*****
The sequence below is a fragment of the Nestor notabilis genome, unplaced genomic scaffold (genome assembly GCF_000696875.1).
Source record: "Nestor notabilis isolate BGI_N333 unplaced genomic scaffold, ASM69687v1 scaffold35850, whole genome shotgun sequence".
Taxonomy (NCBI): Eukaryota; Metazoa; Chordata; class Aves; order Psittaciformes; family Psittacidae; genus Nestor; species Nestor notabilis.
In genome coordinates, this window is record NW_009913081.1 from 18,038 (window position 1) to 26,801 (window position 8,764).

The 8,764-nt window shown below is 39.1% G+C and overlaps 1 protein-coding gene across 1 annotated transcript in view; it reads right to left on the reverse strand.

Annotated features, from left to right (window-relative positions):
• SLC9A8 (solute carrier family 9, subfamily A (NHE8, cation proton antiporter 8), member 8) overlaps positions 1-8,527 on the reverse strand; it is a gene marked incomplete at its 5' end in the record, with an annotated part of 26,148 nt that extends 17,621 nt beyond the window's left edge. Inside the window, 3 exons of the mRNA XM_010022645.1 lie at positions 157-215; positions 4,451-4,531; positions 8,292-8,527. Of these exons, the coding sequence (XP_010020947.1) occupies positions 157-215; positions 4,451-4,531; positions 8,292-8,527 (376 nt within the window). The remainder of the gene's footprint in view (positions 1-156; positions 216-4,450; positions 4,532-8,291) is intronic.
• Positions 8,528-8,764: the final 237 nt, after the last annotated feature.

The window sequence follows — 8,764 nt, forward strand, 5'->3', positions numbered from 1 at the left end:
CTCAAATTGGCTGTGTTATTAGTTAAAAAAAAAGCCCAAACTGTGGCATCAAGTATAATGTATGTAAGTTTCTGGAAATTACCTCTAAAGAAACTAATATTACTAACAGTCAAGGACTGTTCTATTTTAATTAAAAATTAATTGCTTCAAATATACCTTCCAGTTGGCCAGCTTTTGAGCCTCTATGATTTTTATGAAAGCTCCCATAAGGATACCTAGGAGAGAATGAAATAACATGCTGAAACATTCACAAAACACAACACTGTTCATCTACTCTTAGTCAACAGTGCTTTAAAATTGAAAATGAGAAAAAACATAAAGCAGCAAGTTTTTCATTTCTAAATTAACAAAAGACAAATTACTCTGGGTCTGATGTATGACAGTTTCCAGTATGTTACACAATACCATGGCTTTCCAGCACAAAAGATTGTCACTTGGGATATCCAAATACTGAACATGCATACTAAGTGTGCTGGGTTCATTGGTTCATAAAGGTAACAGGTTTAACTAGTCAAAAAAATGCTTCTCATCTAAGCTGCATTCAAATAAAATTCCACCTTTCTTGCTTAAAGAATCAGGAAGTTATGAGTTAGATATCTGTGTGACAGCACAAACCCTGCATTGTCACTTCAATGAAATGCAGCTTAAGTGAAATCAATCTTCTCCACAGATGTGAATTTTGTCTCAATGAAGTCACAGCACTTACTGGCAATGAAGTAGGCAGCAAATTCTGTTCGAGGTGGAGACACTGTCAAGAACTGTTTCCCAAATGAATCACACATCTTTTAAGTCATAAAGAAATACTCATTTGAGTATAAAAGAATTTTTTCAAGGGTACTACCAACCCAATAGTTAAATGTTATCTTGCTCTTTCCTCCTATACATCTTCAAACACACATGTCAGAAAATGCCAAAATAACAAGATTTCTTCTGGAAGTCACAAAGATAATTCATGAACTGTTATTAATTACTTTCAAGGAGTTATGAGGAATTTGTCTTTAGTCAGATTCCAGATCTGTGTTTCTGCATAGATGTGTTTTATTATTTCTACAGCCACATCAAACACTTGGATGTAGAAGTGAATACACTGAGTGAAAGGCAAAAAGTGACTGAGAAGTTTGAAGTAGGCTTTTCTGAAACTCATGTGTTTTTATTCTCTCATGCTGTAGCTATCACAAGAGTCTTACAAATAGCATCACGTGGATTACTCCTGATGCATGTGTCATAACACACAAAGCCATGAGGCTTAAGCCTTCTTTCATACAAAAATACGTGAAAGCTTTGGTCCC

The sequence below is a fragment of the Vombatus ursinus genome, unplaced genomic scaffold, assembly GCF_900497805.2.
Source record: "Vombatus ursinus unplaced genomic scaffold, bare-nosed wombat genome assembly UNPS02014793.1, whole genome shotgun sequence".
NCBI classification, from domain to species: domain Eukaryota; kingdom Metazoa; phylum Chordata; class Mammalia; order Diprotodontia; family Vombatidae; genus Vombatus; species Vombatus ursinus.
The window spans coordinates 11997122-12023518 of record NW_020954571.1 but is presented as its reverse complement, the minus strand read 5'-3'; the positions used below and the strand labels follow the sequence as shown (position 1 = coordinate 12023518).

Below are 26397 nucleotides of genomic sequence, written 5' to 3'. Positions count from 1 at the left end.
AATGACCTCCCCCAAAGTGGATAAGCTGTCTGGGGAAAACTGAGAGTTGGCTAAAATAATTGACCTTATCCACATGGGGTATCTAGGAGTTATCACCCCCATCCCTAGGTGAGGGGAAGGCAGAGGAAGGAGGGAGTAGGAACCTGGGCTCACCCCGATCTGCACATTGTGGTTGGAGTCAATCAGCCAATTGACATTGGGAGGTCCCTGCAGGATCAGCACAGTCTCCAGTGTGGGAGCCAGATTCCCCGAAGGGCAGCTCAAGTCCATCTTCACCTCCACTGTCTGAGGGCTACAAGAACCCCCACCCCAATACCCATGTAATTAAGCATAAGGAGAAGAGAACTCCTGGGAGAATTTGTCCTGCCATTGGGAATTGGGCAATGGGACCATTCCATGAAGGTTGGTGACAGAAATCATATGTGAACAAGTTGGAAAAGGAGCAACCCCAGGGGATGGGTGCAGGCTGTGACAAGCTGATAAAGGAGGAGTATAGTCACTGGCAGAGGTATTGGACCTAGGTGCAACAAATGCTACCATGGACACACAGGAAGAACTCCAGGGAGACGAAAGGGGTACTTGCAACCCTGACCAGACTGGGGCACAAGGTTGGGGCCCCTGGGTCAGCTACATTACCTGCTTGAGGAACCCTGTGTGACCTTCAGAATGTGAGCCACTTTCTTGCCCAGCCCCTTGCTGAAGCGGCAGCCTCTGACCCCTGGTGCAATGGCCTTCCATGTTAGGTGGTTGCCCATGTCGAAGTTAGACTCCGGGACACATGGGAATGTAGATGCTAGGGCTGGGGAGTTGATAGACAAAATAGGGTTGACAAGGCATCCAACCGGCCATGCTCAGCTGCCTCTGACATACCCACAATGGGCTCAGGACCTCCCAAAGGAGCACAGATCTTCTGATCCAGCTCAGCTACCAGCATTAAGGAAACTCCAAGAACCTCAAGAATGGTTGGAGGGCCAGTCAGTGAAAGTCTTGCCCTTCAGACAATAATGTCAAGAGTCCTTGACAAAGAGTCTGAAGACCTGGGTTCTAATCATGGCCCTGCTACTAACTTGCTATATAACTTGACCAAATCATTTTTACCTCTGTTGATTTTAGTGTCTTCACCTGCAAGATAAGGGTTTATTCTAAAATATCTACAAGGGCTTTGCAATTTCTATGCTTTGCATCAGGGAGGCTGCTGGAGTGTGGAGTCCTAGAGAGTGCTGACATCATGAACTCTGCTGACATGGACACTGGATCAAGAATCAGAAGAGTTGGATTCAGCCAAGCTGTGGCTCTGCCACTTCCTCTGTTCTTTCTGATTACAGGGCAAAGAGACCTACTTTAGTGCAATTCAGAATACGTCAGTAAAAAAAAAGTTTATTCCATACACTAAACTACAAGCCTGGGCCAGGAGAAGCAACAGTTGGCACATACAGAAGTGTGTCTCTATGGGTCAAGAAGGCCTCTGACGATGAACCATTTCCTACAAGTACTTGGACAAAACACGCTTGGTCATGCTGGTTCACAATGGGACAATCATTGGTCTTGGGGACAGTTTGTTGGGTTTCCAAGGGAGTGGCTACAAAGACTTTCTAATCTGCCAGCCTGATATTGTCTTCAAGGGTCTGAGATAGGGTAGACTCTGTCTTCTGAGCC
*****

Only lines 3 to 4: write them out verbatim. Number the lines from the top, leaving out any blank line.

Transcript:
Taxonomy (NCBI): Eukaryota; Metazoa; Chordata; class Aves; order Psittaciformes; family Psittacidae; genus Nestor; species Nestor notabilis.
In genome coordinates, this window is record NW_009913081.1 from 18,038 (window position 1) to 26,801 (window position 8,764).